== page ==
It was Canada Day, 2004. Wally asked me about his legs. He didn’t want to wear shorts because of the way they looked. Again I was alarmed and cursed myself for not insisting he show me his legs before we went to sleep every night. His legs were swollen, the skin was flaking off and an angry redness spread from his ankles to his knees.
Luckily, the Emergency Room was not backed up and a young doctor looked at his legs within half an hour. Again, Wally was asked if he had diabetes and again he was tested for it. The result came back negative. The doctor scratched his head. When I explained to him about Wally having Parkinson’s, I also gave him the name of the drugs and the exact dosages he was taking. To my amazement, this doctor produced a new carry-round gizmo, typed in the drugs and a few moments later exclaimed, “Bingo!”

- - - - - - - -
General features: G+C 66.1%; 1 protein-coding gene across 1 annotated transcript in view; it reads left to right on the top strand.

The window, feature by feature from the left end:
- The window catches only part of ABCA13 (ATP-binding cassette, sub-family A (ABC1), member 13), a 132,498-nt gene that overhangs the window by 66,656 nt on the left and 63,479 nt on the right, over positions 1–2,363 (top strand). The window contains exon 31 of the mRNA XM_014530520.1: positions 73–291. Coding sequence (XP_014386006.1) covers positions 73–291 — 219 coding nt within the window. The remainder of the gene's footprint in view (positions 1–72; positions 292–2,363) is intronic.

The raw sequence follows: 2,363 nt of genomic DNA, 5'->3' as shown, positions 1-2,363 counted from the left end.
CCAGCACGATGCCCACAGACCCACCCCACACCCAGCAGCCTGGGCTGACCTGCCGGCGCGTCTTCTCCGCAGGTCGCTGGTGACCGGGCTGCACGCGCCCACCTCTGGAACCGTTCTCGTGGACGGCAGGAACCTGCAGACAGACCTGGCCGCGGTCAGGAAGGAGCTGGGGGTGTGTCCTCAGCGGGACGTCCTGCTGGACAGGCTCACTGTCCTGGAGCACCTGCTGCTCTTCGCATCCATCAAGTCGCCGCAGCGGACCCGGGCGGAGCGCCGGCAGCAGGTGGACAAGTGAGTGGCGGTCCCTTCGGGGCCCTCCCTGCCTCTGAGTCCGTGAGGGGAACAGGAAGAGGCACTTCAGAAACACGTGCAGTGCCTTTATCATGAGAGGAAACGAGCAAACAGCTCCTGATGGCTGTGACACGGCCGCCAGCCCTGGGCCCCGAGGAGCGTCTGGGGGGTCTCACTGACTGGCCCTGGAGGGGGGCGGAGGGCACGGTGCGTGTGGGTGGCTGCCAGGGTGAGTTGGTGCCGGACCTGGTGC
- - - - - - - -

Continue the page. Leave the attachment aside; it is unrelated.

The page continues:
He showed me the text from a pharmaceutical reference book. The side effects of Permax produced the condition in Wally’s legs. But, he cautioned me, if we took him off the Permax cold turkey, he couldn’t predict the outcome. It would have to be his neurologist’s decision. In the meantime, ER started Wally on an antibiotic and dressed his legs. They also assigned daily visits of a home care nurse to monitor his condition.
Wally’s legs did not improve through July, August and September. In September, the neurologist made the drastic decision to take Wally off the Permax. Left on Sinemet or L-dopa alone, Wally went down to 10% mobility and the next six weeks became a nightmare. The neurologist did not want to add another agonist until the Permax was completely out of his system.